The unified system of definitions set forth by the GDPR is its main strength because it prevents – at national level – the unauthorized modification of the EU provisions.
The Italian Data Protection Directive enforcement (Legislative Decree 196/03) is a clear example of what I mean.
The Data Protection Directive (DPD) clearly says, in its Whereas number 15, that the Directive is going to be enforced to data processing performed by way of a filing system.
The Italian Legislative Decree 196/03, oddly enough, defines “trattamento” (processing” as:
qualunque operazione o complesso di operazioni, effettuati anche senza l’ausilio di strumenti elettronici, concernenti la raccolta, la registrazione, l’organizzazione, la conservazione, la consultazione, l’elaborazione, la modificazione, la selezione, l’estrazione, il raffronto, l’utilizzo, l’interconnessione, il blocco, la comunicazione, la diffusione, la cancellazione e la distruzione di dati, anche se non registrati in una banca di dati; (emphasis added)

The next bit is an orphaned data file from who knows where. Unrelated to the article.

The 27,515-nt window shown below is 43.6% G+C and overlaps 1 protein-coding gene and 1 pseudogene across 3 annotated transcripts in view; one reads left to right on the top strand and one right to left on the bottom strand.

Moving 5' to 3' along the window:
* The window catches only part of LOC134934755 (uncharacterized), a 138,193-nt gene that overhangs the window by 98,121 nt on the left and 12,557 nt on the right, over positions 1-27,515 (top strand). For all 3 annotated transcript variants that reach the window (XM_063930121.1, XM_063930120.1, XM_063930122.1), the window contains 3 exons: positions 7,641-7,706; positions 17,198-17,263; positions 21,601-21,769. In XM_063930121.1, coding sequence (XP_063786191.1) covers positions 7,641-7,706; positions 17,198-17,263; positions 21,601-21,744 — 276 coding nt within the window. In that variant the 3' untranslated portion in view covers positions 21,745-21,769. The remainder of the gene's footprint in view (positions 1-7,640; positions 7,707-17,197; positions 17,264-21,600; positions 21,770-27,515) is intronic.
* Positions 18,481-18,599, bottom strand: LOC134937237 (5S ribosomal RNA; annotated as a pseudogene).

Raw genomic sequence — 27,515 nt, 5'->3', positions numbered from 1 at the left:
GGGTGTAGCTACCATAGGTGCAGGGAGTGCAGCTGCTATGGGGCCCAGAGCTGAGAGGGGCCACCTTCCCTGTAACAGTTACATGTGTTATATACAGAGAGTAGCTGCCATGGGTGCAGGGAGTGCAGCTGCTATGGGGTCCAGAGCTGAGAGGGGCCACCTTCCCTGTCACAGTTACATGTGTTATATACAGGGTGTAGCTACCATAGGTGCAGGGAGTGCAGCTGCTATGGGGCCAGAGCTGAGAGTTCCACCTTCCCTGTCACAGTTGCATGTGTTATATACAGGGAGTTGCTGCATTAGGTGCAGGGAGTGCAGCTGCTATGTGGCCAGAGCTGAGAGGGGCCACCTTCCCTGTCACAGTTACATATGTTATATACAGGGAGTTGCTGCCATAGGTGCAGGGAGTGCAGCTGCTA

So, as the emphasis shows, the notion of “processing” the Italian Way has been arbitrarily extended from one performed by filing system up to include those processing that are not recorded into a data-base.
Yes, just in case, you may challenge a fine from the Data Protection Authority issued by enforcing a wrong provision. But you have to do it through a Court, thus spending time and money.
Luckily, the GDPR contains a limitation similar to the one included into the DPD):
The protection of natural persons should apply to the processing of personal data by automated means, as well as to manual processing, if the personal data are contained or are intended to be contained in a filing system.(emphasis added)
Since member-States have no power to change what a Regulation states (because there is no need to pass local bills to have it up and running), falling next May 25, 2018 this Italian oddity (and, hopefully, many more) will disappear.